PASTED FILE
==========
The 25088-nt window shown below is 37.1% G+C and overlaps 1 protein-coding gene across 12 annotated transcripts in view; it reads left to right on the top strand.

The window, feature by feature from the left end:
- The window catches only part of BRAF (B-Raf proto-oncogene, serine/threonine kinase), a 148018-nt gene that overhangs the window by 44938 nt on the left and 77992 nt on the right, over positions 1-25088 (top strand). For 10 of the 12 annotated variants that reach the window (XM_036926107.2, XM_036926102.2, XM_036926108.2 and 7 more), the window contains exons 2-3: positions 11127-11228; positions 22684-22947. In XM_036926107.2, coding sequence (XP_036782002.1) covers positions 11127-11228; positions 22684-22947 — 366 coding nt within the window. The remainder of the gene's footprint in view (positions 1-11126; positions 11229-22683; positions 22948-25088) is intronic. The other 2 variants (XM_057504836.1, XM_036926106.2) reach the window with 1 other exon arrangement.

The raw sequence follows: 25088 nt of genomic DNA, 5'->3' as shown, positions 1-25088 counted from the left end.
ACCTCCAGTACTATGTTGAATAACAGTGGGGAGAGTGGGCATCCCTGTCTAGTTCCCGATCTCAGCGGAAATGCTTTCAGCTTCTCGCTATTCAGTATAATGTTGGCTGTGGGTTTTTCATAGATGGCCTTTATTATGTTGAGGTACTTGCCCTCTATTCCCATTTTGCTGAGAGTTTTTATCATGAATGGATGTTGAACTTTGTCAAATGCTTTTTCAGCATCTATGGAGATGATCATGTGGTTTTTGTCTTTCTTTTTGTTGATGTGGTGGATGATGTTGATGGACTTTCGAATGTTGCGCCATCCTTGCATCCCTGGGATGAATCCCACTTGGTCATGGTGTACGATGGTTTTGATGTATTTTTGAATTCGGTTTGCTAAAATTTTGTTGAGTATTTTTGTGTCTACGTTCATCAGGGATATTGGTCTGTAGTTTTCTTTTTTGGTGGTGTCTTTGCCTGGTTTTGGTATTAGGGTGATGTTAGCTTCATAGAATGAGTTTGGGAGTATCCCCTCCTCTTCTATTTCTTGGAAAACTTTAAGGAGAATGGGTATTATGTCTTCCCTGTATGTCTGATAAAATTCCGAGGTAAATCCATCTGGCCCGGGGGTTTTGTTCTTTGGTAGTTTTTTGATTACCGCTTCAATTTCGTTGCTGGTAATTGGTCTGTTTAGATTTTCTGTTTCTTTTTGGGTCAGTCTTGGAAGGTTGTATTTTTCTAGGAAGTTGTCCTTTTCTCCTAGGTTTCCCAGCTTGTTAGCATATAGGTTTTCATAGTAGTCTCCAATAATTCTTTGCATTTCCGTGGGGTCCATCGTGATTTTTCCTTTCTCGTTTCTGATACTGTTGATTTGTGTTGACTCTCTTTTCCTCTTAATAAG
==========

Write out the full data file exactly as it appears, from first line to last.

The 25088-nt window shown below is 37.1% G+C and overlaps 1 protein-coding gene across 12 annotated transcripts in view; it reads left to right on the top strand.

The window, feature by feature from the left end:
- The window catches only part of BRAF (B-Raf proto-oncogene, serine/threonine kinase), a 148018-nt gene that overhangs the window by 44938 nt on the left and 77992 nt on the right, over positions 1-25088 (top strand). For 10 of the 12 annotated variants that reach the window (XM_036926107.2, XM_036926102.2, XM_036926108.2 and 7 more), the window contains exons 2-3: positions 11127-11228; positions 22684-22947. In XM_036926107.2, coding sequence (XP_036782002.1) covers positions 11127-11228; positions 22684-22947 — 366 coding nt within the window. The remainder of the gene's footprint in view (positions 1-11126; positions 11229-22683; positions 22948-25088) is intronic. The other 2 variants (XM_057504836.1, XM_036926106.2) reach the window with 1 other exon arrangement.

The raw sequence follows: 25088 nt of genomic DNA, 5'->3' as shown, positions 1-25088 counted from the left end.
ACCTCCAGTACTATGTTGAATAACAGTGGGGAGAGTGGGCATCCCTGTCTAGTTCCCGATCTCAGCGGAAATGCTTTCAGCTTCTCGCTATTCAGTATAATGTTGGCTGTGGGTTTTTCATAGATGGCCTTTATTATGTTGAGGTACTTGCCCTCTATTCCCATTTTGCTGAGAGTTTTTATCATGAATGGATGTTGAACTTTGTCAAATGCTTTTTCAGCATCTATGGAGATGATCATGTGGTTTTTGTCTTTCTTTTTGTTGATGTGGTGGATGATGTTGATGGACTTTCGAATGTTGCGCCATCCTTGCATCCCTGGGATGAATCCCACTTGGTCATGGTGTACGATGGTTTTGATGTATTTTTGAATTCGGTTTGCTAAAATTTTGTTGAGTATTTTTGTGTCTACGTTCATCAGGGATATTGGTCTGTAGTTTTCTTTTTTGGTGGTGTCTTTGCCTGGTTTTGGTATTAGGGTGATGTTAGCTTCATAGAATGAGTTTGGGAGTATCCCCTCCTCTTCTATTTCTTGGAAAACTTTAAGGAGAATGGGTATTATGTCTTCCCTGTATGTCTGATAAAATTCCGAGGTAAATCCATCTGGCCCGGGGGTTTTGTTCTTTGGTAGTTTTTTGATTACCGCTTCAATTTCGTTGCTGGTAATTGGTCTGTTTAGATTTTCTGTTTCTTTTTGGGTCAGTCTTGGAAGGTTGTATTTTTCTAGGAAGTTGTCCTTTTCTCCTAGGTTTCCCAGCTTGTTAGCATATAGGTTTTCATAGTAGTCTCCAATAATTCTTTGCATTTCCGTGGGGTCCATCGTGATTTTTCCTTTCTCGTTTCTGATACTGTTGATTTGTGTTGACTCTCTTTTCCTCTTAATAAG